Conspiracy Corner

Inside the late Charles Manson’s “Helter Skelter” conspiracy

More stories from Alyssa Anderson

Getting Weird
December 13, 2018


Charles Manson, leader of the murderous Manson Family cult, believed The Beatles’ White Album was sending him messages about an imminent race war called Helter Skelter.

A few summers ago, when I was trapped in the mind-numbing wasteland that is my hometown, I decided to pick up a copy of “Helter Skelter: The True Story of the Manson Murders.”

The book, which was nearly 900 pages long and was written by Manson’s prosecuting attorney Vincent Bugliosi, taught me way more than I ever wanted to know about one of the most heinous crimes in American history.

In the wake of Manson’s death on Sunday, I decided to delve into the fascinating, disturbing and overall baffling conspiracy behind the infamous Manson murders.

For those unfamiliar, Manson orchestrated the brutal Tate-LaBianca murders in 1969. After procuring a faithful following of hippies, wanderers and anyone vulnerable enough to fall under his spell, Manson instructed his followers to brutally slaughter innocent people in an attempt to kick-start a race war.

According to Rolling Stone, Manson believed The Beatles’ “White Album” was full of subliminal messages meant for Manson himself.

Then there were the five songs Manson liked most: “Blackbird,” “Piggies,” “Revolution 1,” “Helter Skelter” and “Revolution 9,” Rolling Stone reported.  

Manson’s followers would later claim he had drawn parallels between the last song’s title and the ninth chapter of the Book of Revelation. Family member Gregg Jakobson said in Helter Skelter that Manson drew comparisons between the Bible and “the Beatles’ songs, the power that came out of their mouths.”

The song “Blackbird,” according to Manson, was meant to get African-Americans riled up before the start of the race war, although Paul McCartney has since explained the song was written in support of women in the Civil Rights movement.

Clearly, this guy was nuts. But with the right combination of sex, drugs and rock ‘n’ roll, Manson had his trusty “family” wrapped around his finger.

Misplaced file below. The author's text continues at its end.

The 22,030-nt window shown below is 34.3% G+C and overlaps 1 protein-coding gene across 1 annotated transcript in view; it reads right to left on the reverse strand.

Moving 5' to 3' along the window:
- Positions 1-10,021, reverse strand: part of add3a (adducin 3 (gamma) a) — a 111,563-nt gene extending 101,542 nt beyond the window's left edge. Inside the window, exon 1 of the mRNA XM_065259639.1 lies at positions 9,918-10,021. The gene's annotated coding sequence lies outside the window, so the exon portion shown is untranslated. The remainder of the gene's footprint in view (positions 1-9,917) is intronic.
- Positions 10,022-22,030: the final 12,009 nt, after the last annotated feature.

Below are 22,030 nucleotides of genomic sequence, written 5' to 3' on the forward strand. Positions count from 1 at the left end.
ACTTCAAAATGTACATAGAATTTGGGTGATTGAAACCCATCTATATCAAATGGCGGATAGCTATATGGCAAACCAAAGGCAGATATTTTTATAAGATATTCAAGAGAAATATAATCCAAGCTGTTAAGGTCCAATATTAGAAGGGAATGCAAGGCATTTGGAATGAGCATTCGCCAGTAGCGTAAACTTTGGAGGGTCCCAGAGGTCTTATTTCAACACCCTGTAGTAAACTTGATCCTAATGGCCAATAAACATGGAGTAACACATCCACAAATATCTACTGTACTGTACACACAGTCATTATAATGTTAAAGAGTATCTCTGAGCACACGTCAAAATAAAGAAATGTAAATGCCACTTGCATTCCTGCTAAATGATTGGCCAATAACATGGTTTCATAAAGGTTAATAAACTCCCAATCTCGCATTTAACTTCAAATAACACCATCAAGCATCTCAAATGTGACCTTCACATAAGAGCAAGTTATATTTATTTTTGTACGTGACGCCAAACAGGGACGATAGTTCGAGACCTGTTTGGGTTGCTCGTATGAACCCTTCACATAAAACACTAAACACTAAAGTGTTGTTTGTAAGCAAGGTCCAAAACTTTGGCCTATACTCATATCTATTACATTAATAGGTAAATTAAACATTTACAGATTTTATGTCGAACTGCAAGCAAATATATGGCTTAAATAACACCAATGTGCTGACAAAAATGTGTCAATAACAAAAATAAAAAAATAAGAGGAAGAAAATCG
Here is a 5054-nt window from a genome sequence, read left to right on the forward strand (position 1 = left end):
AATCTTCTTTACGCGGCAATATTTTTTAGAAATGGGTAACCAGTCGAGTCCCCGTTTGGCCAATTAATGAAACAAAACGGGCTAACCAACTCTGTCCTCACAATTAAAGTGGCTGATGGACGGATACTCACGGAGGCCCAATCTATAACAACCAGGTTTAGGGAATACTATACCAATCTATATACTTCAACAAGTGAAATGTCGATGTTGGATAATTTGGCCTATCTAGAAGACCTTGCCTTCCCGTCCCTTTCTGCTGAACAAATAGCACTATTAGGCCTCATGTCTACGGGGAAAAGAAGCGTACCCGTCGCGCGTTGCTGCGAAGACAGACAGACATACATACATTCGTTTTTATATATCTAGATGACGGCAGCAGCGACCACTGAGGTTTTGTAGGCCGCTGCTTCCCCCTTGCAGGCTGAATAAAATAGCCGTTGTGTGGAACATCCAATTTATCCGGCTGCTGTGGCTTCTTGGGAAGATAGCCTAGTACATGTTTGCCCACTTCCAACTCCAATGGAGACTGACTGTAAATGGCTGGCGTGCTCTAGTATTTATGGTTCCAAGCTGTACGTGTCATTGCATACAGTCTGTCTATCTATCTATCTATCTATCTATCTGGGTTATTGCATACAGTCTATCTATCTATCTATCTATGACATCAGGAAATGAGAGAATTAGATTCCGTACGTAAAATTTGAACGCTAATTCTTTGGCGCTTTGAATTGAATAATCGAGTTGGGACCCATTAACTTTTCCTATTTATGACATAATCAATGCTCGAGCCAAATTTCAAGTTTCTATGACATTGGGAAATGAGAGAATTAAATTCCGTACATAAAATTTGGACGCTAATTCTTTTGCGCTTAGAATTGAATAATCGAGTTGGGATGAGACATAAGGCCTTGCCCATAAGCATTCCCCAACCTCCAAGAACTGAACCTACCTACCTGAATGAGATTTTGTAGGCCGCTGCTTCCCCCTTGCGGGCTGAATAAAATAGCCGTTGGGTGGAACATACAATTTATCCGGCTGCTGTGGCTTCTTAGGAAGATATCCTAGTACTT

Manson had countless ideas about what the album was communicating to him, but the song that held the most significance for him was “Helter Skelter.”

“’Helter Skelter’ means confusion, literally,” Manson said during his trial. “Is it a conspiracy that the music is telling the youth to rise up against the establishment because the establishment is rapidly destroying things? The music speaks to you every day, but you are too deaf, dumb and blind to even listen to the music.”

This bizarre belief inspired the Manson Family to brutally murder ten people, leaving behind cryptic messages in the victims’ blood. In 1971, Manson and four other members of his Family were convicted and sentenced to the death penalty.

However, the state of California revoked the death penalty in 1972, lessening those sentences to life in prison.

Ever since reading Helter Skelter, I can’t seem to escape the grasp of the Manson Family. Two weeks ago, American Horror Story depicted the Manson murders in graphic detail, which allowed me to revisit this captivating story.

I found it rather odd that only a few weeks after this episode aired, Manson died. Now, here I am, once again pondering the strange history of the Manson Family. I guess I just can’t stay away.

If Helter Skelter isn’t the most bizarre conspiracy you’ve ever heard, I honestly don’t know what is. Charles Manson will never cease to fascinate me, even from beyond the grave.